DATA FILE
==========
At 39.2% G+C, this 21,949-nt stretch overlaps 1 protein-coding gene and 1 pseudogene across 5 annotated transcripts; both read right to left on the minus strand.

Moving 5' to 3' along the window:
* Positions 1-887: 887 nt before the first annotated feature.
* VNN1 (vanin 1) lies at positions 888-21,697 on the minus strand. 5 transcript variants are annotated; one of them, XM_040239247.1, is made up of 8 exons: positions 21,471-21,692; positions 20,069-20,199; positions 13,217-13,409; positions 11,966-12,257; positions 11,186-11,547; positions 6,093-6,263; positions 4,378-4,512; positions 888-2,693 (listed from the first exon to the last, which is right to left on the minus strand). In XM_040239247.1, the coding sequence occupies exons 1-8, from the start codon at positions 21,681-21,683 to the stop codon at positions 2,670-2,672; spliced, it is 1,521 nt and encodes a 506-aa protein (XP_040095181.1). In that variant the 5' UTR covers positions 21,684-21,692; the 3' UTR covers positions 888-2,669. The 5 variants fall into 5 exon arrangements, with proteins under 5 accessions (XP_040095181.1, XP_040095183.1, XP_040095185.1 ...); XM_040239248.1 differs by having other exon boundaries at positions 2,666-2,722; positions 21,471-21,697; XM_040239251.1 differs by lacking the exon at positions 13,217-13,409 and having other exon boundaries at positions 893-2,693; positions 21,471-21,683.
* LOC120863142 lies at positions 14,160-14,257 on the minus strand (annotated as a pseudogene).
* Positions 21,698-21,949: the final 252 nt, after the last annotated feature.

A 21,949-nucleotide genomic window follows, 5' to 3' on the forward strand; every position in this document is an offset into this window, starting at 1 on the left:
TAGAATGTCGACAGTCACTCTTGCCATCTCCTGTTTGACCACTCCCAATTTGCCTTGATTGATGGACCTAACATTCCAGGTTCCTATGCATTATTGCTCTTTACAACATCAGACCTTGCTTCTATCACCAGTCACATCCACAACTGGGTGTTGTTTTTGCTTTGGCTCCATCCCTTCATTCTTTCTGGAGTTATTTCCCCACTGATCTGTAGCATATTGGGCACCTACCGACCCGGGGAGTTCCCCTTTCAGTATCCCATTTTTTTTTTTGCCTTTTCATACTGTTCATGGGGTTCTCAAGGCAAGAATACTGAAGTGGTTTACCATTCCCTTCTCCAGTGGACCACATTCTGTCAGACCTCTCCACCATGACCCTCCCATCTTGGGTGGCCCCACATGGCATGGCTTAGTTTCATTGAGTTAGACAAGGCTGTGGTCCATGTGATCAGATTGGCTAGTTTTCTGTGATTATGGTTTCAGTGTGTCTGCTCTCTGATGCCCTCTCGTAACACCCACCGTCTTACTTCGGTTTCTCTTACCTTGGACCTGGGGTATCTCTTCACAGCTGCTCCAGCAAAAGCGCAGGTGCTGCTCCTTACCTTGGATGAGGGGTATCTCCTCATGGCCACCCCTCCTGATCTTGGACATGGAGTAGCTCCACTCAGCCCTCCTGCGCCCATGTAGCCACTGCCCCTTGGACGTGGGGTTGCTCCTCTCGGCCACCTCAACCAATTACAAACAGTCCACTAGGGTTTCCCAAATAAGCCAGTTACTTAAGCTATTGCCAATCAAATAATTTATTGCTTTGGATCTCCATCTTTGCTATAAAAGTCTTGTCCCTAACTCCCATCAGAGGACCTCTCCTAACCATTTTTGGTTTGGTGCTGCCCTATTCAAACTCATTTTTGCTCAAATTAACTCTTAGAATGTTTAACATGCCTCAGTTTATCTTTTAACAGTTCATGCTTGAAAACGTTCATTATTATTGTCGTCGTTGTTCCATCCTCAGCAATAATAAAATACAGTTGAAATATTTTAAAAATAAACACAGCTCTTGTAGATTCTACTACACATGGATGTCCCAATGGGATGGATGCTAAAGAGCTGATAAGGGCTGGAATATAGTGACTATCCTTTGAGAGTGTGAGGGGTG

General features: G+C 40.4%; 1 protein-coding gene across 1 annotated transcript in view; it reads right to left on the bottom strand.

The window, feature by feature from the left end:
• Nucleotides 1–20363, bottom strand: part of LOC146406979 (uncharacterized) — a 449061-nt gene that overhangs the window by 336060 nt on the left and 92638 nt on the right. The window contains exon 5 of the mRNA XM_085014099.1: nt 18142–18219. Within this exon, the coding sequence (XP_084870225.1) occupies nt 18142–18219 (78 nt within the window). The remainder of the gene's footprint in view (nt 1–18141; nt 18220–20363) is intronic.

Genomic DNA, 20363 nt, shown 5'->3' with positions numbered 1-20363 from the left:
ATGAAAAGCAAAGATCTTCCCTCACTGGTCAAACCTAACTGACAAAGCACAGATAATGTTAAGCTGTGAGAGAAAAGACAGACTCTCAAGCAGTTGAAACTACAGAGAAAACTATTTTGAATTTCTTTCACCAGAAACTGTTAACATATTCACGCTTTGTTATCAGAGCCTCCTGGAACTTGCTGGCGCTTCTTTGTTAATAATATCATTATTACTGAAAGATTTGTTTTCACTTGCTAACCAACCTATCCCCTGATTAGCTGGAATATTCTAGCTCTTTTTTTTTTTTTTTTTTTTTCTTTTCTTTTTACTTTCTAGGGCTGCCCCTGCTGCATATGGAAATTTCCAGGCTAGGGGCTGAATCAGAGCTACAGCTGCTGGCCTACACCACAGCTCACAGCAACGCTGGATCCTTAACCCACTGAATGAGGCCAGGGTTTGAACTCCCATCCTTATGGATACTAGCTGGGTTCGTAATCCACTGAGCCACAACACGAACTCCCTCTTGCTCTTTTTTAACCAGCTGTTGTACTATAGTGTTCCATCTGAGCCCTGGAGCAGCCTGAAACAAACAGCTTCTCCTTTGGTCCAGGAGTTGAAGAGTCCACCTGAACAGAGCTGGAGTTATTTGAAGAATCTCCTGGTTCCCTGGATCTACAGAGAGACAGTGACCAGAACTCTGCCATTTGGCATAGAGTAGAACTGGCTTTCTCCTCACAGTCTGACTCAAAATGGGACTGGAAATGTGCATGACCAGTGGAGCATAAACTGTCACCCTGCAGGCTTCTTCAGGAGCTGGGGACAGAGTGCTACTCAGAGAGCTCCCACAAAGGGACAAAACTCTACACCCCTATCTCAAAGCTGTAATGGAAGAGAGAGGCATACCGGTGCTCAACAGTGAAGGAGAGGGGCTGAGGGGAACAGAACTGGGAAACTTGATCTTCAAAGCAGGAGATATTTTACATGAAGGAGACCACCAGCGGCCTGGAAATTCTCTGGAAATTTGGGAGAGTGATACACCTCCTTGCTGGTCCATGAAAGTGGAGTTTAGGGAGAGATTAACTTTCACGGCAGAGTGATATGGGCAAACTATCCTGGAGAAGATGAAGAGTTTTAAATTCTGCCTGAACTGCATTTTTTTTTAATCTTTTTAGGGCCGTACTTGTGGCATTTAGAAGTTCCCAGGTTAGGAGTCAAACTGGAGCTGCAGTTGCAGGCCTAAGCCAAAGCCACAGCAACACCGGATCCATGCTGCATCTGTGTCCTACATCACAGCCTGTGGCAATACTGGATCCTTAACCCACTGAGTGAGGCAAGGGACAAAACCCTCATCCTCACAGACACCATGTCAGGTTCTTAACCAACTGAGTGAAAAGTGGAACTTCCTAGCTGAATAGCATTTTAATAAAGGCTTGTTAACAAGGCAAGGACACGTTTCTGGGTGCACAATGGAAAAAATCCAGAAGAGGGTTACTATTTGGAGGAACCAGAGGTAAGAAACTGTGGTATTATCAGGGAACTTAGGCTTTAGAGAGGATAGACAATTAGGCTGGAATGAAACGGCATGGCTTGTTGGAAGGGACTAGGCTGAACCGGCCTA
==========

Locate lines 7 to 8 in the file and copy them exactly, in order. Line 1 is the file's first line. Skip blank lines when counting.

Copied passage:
A 21,949-nucleotide genomic window follows, 5' to 3' on the forward strand; every position in this document is an offset into this window, starting at 1 on the left:
TAGAATGTCGACAGTCACTCTTGCCATCTCCTGTTTGACCACTCCCAATTTGCCTTGATTGATGGACCTAACATTCCAGGTTCCTATGCATTATTGCTCTTTACAACATCAGACCTTGCTTCTATCACCAGTCACATCCACAACTGGGTGTTGTTTTTGCTTTGGCTCCATCCCTTCATTCTTTCTGGAGTTATTTCCCCACTGATCTGTAGCATATTGGGCACCTACCGACCCGGGGAGTTCCCCTTTCAGTATCCCATTTTTTTTTTTGCCTTTTCATACTGTTCATGGGGTTCTCAAGGCAAGAATACTGAAGTGGTTTACCATTCCCTTCTCCAGTGGACCACATTCTGTCAGACCTCTCCACCATGACCCTCCCATCTTGGGTGGCCCCACATGGCATGGCTTAGTTTCATTGAGTTAGACAAGGCTGTGGTCCATGTGATCAGATTGGCTAGTTTTCTGTGATTATGGTTTCAGTGTGTCTGCTCTCTGATGCCCTCTCGTAACACCCACCGTCTTACTTCGGTTTCTCTTACCTTGGACCTGGGGTATCTCTTCACAGCTGCTCCAGCAAAAGCGCAGGTGCTGCTCCTTACCTTGGATGAGGGGTATCTCCTCATGGCCACCCCTCCTGATCTTGGACATGGAGTAGCTCCACTCAGCCCTCCTGCGCCCATGTAGCCACTGCCCCTTGGACGTGGGGTTGCTCCTCTCGGCCACCTCAACCAATTACAAACAGTCCACTAGGGTTTCCCAAATAAGCCAGTTACTTAAGCTATTGCCAATCAAATAATTTATTGCTTTGGATCTCCATCTTTGCTATAAAAGTCTTGTCCCTAACTCCCATCAGAGGACCTCTCCTAACCATTTTTGGTTTGGTGCTGCCCTATTCAAACTCATTTTTGCTCAAATTAACTCTTAGAATGTTTAACATGCCTCAGTTTATCTTTTAACAGTTCATGCTTGAAAACGTTCATTATTATTGTCGTCGTTGTTCCATCCTCAGCAATAATAAAATACAGTTGAAATATTTTAAAAATAAACACAGCTCTTGTAGATTCTACTACACATGGATGTCCCAATGGGATGGATGCTAAAGAGCTGATAAGGGCTGGAATATAGTGACTATCCTTTGAGAGTGTGAGGGGTG